An Experience to Forget
by David Sjolander
I stand in line at the checkout counter at a fast-food place; as I peer behind the counter, the menu board reminds me of a giant neon sign; my attention drawn to a video of coffee pouring into a cup.
I approach the clerk at the register; she looks about sixteen; her face is covered with acne; I give my order and move ahead to wait for my food; I hear a beeping noise from somewhere out-of-sight.
As I wait, I notice a flurry of activity in the kitchen; besides a obese twenty-something guy wearing a tie, teenagers in uniform move to and fro.
They forget my fries; I like my fries; Why did they forget my fries?
The manager apologizes; she brings my fries; I thank her and walk away.
I sit down at my table and discover that they gave me the wrong sandwich! what kind of idiots work here?
I carefully examine my drink, wrap, and, dessert; miraculously, they’re all as they should be; amazing, given my dining experience here-to-fore!
Sighing, I return to the checkout counter; I tell the manager about the mix-up; again, she a apologizes; she tells me it will take a few minutes; she’ll bring the correct sandwich out to me.
I’m at a traffic light; traffic is the right word; the traffic is heavy; it’s a two lane street; the cross-traffic an endless stream. It reminds me of a cattle drive. In a movie I recently saw the cattle were being herded northward. Save for the fact that they’re moving in two directions, the passing vehicles remind me of a herd of cattle…or, possibly, sheep.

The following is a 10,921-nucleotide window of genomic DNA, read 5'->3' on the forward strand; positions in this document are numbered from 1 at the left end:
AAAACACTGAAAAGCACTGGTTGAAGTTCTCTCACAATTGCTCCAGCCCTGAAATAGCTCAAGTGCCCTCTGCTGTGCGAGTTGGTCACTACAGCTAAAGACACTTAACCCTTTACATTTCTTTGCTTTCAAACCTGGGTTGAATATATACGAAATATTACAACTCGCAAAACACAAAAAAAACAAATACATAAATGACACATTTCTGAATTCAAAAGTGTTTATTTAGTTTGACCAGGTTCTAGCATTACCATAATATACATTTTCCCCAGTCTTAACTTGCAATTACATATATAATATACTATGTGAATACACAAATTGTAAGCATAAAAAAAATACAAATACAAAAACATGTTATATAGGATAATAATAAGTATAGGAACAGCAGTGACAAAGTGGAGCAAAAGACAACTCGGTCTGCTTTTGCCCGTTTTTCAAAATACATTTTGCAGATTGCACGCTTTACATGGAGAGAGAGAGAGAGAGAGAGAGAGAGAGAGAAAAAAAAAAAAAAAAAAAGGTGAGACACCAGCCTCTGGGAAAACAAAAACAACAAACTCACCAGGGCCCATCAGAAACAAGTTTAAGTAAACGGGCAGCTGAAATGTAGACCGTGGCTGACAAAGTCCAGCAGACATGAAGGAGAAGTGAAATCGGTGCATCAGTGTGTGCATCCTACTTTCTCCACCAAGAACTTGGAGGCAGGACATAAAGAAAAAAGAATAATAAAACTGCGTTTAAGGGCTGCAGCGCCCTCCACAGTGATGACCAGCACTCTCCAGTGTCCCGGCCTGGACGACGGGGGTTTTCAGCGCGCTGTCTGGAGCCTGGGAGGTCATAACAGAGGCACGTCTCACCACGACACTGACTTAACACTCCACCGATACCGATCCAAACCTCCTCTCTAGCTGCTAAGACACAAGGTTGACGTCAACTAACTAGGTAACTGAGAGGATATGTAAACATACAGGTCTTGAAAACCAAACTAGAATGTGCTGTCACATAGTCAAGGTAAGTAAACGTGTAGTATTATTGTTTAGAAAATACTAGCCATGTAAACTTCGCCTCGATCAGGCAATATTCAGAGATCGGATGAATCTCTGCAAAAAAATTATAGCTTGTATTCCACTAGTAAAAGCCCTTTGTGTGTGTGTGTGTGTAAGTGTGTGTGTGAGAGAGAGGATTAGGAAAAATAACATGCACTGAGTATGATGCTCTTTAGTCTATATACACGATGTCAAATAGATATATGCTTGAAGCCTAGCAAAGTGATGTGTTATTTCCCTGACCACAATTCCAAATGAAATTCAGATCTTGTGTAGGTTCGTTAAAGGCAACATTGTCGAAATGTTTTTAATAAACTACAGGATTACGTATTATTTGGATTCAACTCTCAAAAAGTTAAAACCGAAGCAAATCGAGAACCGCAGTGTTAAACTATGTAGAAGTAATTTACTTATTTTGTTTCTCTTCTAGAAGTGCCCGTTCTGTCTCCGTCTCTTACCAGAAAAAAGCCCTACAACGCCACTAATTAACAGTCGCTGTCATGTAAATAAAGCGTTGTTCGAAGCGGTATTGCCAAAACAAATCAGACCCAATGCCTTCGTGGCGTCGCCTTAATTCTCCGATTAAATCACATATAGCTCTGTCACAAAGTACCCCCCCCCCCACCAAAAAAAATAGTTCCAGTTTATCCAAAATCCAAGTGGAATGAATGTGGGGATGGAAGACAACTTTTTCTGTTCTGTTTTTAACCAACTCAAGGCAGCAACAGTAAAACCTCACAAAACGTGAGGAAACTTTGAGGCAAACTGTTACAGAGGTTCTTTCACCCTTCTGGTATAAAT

The rain is pouring down; my windshield wipers are working overtime; my defroster is on high; my rear window defogger and wiper are on.
The light turns green; peering through the rain drops, I see the car in front has its left turn indicator on; moves out into the intersection and stops.
The traffic coming from the opposite direction streams through. I carefully make my way through the intersection.
Upon returning home, I enter my house; remove my raincoat; and hang it on the peg beside the door. Sighing as seat myself in reclining chair, I reflect on my recent experience. The whole scenario…from the fast food restaurant to the heavy traffic caused me a great deal of anxiety. I don’t like anxiety. I can’t stand incompetence. I abhor heavy motor traffic.
I close my eyes; I drift off into slumber…
© David Sjolander 2017